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Top 25 Baseball Stories of 2016 — #16: Bud Selig gets elected to the Hall of Fame

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We’re a few short days away from 2017 so it’s a good time to look back at the top 25 baseball stories of 2016. Some of them took place on the field, some of them off the field and some of them were creatures of social media, fan chatter and the like. No matter where the story broke, however, these were the stories baseball fans were talking about most this past year.

This is the most recent entry on our list, and it’s the sort of “a thing that happens every year” story that doesn’t necessarily make for big news. But Bud Selig being inducted into the Hall of Fame, as he was in early December, may have some repercussions that are bigger than the event itself.

As for the facts: there was no surprise whatsoever that the new version of the Veterans Committee — The Today’s Game Committee — elected Selig. Selig sat on the Hall of Fame board for years and the Hall of Fame has a vested interest in keeping Major League Baseball happy. It was certainly going to elect Selig in as soon as possible and it did just that.

It did that despite the fact that Selig was an accomplice to a literal criminal conspiracy that harmed people’s livelihoods and, in turn, compromised the product on the field. Despite the fact that he launched a disastrous, cynical and greed-inspired labor war that cost us the 1994 season and World Series. Despite the fact that willfully turned a blind eye to steroid and performance enhancing drug use in the game and then turned around and vilified and scapegoated the players who used those drugs in a comically grandstanding and self-serving manner. He may have been baseball’s best commissioner ever, but that doesn’t mean he’s entitled to make the Hall of Fame. The guy did a lot of harm to the institution he was tasked with leading. That baseball’s revenues helped make people forget about it all doesn’t change what he did.

But, as I said: repercussions. At the moment it appears that two figures who have long been shunned in Hall of Fame voting — Barry Bonds and Roger Clemens — are seeing a big uptick in their support among BBWAA voters, who will cast their ballots by the end of week. The reason many are stating for changing their votes in Bonds’ and Clemens’ favor: Selig’s election. If the man whose negligence and turning a blind eye to PED use in baseball until it became a PR problem for him is in Cooperstown, why should we bar the door to PED users themselves?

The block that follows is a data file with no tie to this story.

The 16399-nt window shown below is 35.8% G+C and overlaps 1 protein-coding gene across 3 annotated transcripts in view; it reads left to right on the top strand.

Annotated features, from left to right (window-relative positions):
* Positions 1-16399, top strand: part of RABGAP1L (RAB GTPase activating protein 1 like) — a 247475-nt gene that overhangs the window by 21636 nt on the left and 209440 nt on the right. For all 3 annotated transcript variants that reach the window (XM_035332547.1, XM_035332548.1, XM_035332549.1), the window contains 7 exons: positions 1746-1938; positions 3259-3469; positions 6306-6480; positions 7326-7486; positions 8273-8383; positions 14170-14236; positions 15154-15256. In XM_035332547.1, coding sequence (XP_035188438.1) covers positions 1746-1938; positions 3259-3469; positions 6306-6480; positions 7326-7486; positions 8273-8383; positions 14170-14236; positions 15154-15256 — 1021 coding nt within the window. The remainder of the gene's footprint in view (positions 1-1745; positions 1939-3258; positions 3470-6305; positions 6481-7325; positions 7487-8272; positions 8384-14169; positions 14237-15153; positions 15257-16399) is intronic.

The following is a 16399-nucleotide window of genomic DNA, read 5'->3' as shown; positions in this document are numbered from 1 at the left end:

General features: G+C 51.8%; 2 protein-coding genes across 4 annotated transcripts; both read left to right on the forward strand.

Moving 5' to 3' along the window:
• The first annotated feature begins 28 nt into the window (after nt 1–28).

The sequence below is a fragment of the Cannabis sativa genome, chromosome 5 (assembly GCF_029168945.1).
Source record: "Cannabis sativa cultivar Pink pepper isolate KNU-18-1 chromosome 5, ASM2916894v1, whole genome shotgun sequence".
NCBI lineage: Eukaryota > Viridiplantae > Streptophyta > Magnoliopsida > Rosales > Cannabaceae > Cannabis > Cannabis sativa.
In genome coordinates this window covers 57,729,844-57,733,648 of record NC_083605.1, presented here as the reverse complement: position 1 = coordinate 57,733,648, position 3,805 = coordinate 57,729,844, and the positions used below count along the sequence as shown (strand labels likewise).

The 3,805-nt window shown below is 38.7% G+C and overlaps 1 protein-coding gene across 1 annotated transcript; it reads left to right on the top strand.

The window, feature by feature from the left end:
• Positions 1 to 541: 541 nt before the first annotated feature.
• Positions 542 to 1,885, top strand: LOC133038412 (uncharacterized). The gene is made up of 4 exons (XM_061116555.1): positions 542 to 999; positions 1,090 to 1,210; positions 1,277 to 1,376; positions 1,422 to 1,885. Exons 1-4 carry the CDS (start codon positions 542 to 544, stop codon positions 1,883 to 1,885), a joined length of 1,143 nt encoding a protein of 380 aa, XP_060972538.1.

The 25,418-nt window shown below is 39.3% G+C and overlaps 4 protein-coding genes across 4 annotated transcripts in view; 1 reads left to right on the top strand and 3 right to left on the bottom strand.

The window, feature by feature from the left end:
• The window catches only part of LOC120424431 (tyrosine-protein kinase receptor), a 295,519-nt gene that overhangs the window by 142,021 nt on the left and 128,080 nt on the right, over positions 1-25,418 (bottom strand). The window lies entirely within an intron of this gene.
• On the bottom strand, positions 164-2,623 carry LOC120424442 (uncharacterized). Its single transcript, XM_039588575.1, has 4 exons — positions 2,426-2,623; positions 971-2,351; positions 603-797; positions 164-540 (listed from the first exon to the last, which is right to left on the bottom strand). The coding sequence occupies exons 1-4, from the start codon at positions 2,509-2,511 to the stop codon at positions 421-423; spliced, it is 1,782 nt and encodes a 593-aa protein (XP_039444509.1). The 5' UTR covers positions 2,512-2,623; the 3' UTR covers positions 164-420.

Seeing Bud Selig get inducted to the Hall next Cooperstown is going to bug me a bit. But if that makes it possible for two of the best players in baseball history to get their overdue inductions sometime down the road, it’s worth it.

Francisco Rodriguez is being sued by his former landlord

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John Wisely of the Detroit Free Press reports that current free agent reliever Francisco Rodriguez is being sued by his former landlord for damage to the rented property as well as missing artwork. The landlord is asking for $80,000 after having kept Rodriguez’s $15,000 security deposit.

The lawsuit says that Rodriguez damaged a bedroom TV, a crystal floor lamp, glass shelves in the bar, glass tiles in the master bath, and a Moroccan mirror in the powder room. Additionally, the suit claims that the bedding is stained and paint has chipped, as well as other damages. And the piece of art that is allegedly missing, which depicts a tiger, is valued at more than $10,000.

Rodriguez has not yet been served with the suit, but the landlord has been speaking to his managers.

The Nationals released Rodriguez, 35, two weeks ago after having signed him to a minor league contract in late June. He started the season with the Tigers, but struggled to a 7.82 ERA over 25 1/3 innings before being released.

Report: Rays acquire Lucas Duda from the Mets

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MLB.com’s Mark Feinsand reports that the Rays have acquired first baseman Lucas Duda from the Mets. The Mets will receive pitching prospect Drew Smith in return, per Jeff Passan of Yahoo Sports.

Duda, 31, is batting .246/.347/.532 with 17 home runs and 37 RBI in 291 plate appearances for the Mets this season. He’ll provide a potent bat in the Rays’ lineup as they attempt to overcome their current 2.5-game deficit in the AL East.

Smith, 23, is the Rays’ No. 30 prospect, according to MLB Pipeline. He ascended from High-A to Triple-A already this season, posting an aggregate 1.60 ERA with a 40/9 K/BB ratio over 45 innings across four stops with High-A Lakeland (Tigers), High-A Charlotte (Rays), Double-A Montgomery, and Triple-A Durham.